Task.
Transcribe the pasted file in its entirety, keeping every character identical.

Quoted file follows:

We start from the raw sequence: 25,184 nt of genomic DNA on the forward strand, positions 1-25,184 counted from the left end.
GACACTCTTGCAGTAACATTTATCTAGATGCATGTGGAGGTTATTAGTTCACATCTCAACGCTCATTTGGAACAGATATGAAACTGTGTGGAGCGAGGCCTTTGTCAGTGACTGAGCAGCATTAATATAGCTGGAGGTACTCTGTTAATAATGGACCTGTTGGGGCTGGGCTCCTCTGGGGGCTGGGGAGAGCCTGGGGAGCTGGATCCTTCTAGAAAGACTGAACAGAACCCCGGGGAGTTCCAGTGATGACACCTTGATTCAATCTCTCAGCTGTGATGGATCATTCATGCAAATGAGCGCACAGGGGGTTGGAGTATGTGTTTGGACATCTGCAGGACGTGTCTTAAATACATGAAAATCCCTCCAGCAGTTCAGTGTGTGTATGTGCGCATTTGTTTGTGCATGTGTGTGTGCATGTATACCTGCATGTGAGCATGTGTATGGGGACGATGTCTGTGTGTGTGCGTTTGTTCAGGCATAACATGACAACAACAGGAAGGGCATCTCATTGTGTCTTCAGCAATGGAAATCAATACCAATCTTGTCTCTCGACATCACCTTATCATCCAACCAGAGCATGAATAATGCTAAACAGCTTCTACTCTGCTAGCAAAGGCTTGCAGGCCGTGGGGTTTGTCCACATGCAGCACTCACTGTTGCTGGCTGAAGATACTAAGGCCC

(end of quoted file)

We start from the raw sequence: 25,184 nt of genomic DNA on the forward strand, positions 1-25,184 counted from the left end.
GACACTCTTGCAGTAACATTTATCTAGATGCATGTGGAGGTTATTAGTTCACATCTCAACGCTCATTTGGAACAGATATGAAACTGTGTGGAGCGAGGCCTTTGTCAGTGACTGAGCAGCATTAATATAGCTGGAGGTACTCTGTTAATAATGGACCTGTTGGGGCTGGGCTCCTCTGGGGGCTGGGGAGAGCCTGGGGAGCTGGATCCTTCTAGAAAGACTGAACAGAACCCCGGGGAGTTCCAGTGATGACACCTTGATTCAATCTCTCAGCTGTGATGGATCATTCATGCAAATGAGCGCACAGGGGGTTGGAGTATGTGTTTGGACATCTGCAGGACGTGTCTTAAATACATGAAAATCCCTCCAGCAGTTCAGTGTGTGTATGTGCGCATTTGTTTGTGCATGTGTGTGTGCATGTATACCTGCATGTGAGCATGTGTATGGGGACGATGTCTGTGTGTGTGCGTTTGTTCAGGCATAACATGACAACAACAGGAAGGGCATCTCATTGTGTCTTCAGCAATGGAAATCAATACCAATCTTGTCTCTCGACATCACCTTATCATCCAACCAGAGCATGAATAATGCTAAACAGCTTCTACTCTGCTAGCAAAGGCTTGCAGGCCGTGGGGTTTGTCCACATGCAGCACTCACTGTTGCTGGCTGAAGATACTAAGGCCC